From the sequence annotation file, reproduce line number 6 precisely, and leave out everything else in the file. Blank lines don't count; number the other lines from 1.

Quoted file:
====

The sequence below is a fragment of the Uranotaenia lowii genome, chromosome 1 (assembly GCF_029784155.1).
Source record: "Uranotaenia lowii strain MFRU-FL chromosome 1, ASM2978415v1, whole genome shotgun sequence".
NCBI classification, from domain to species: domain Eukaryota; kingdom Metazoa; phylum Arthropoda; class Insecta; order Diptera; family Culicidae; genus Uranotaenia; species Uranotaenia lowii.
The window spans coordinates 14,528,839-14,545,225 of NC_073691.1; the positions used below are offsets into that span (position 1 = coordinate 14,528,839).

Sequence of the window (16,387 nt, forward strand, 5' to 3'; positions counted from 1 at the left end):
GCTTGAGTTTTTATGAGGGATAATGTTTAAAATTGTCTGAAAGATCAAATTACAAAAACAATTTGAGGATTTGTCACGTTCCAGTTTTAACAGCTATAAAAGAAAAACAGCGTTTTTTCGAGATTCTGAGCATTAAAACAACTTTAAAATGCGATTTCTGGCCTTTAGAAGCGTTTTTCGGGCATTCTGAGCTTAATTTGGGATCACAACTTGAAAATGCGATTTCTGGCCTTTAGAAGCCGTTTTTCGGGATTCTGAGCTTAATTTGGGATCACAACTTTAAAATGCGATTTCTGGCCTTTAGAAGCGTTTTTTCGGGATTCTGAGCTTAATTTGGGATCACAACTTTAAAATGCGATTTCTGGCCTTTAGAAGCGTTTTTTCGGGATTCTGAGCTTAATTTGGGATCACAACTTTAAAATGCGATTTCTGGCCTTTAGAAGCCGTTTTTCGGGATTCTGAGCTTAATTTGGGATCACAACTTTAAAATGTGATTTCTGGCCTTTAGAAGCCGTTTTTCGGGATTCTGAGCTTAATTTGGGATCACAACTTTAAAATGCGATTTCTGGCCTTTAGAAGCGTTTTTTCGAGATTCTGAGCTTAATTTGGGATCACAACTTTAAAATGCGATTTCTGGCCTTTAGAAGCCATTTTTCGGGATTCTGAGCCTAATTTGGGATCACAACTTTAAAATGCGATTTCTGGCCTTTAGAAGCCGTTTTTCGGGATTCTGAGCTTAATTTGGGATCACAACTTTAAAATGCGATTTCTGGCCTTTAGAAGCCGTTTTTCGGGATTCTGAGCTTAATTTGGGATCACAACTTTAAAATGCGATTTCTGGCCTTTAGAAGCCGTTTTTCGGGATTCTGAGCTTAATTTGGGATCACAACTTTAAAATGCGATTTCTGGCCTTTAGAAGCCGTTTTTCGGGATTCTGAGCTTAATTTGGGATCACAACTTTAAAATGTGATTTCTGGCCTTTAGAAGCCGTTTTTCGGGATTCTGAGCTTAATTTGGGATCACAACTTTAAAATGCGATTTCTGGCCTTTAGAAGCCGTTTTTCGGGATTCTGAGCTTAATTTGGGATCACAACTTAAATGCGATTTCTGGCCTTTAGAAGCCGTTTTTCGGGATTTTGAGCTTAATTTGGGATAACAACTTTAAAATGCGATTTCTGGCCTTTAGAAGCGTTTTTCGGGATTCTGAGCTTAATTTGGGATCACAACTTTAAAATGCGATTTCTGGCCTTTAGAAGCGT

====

GCTTGAGTTTTTATGAGGGATAATGTTTAAAATTGTCTGAAAGATCAAATTACAAAAACAATTTGAGGATTTGTCACGTTCCAGTTTTAACAGCTATAAAAGAAAAACAGCGTTTTTTCGAGATTCTGAGCATTAAAACAACTTTAAAATGCGATTTCTGGCCTTTAGAAGCGTTTTTCGGGCATTCTGAGCTTAATTTGGGATCACAACTTGAAAATGCGATTTCTGGCCTTTAGAAGCCGTTTTTCGGGATTCTGAGCTTAATTTGGGATCACAACTTTAAAATGCGATTTCTGGCCTTTAGAAGCGTTTTTTCGGGATTCTGAGCTTAATTTGGGATCACAACTTTAAAATGCGATTTCTGGCCTTTAGAAGCGTTTTTTCGGGATTCTGAGCTTAATTTGGGATCACAACTTTAAAATGCGATTTCTGGCCTTTAGAAGCCGTTTTTCGGGATTCTGAGCTTAATTTGGGATCACAACTTTAAAATGTGATTTCTGGCCTTTAGAAGCCGTTTTTCGGGATTCTGAGCTTAATTTGGGATCACAACTTTAAAATGCGATTTCTGGCCTTTAGAAGCGTTTTTTCGAGATTCTGAGCTTAATTTGGGATCACAACTTTAAAATGCGATTTCTGGCCTTTAGAAGCCATTTTTCGGGATTCTGAGCCTAATTTGGGATCACAACTTTAAAATGCGATTTCTGGCCTTTAGAAGCCGTTTTTCGGGATTCTGAGCTTAATTTGGGATCACAACTTTAAAATGCGATTTCTGGCCTTTAGAAGCCGTTTTTCGGGATTCTGAGCTTAATTTGGGATCACAACTTTAAAATGCGATTTCTGGCCTTTAGAAGCCGTTTTTCGGGATTCTGAGCTTAATTTGGGATCACAACTTTAAAATGCGATTTCTGGCCTTTAGAAGCCGTTTTTCGGGATTCTGAGCTTAATTTGGGATCACAACTTTAAAATGTGATTTCTGGCCTTTAGAAGCCGTTTTTCGGGATTCTGAGCTTAATTTGGGATCACAACTTTAAAATGCGATTTCTGGCCTTTAGAAGCCGTTTTTCGGGATTCTGAGCTTAATTTGGGATCACAACTTAAATGCGATTTCTGGCCTTTAGAAGCCGTTTTTCGGGATTTTGAGCTTAATTTGGGATAACAACTTTAAAATGCGATTTCTGGCCTTTAGAAGCGTTTTTCGGGATTCTGAGCTTAATTTGGGATCACAACTTTAAAATGCGATTTCTGGCCTTTAGAAGCGT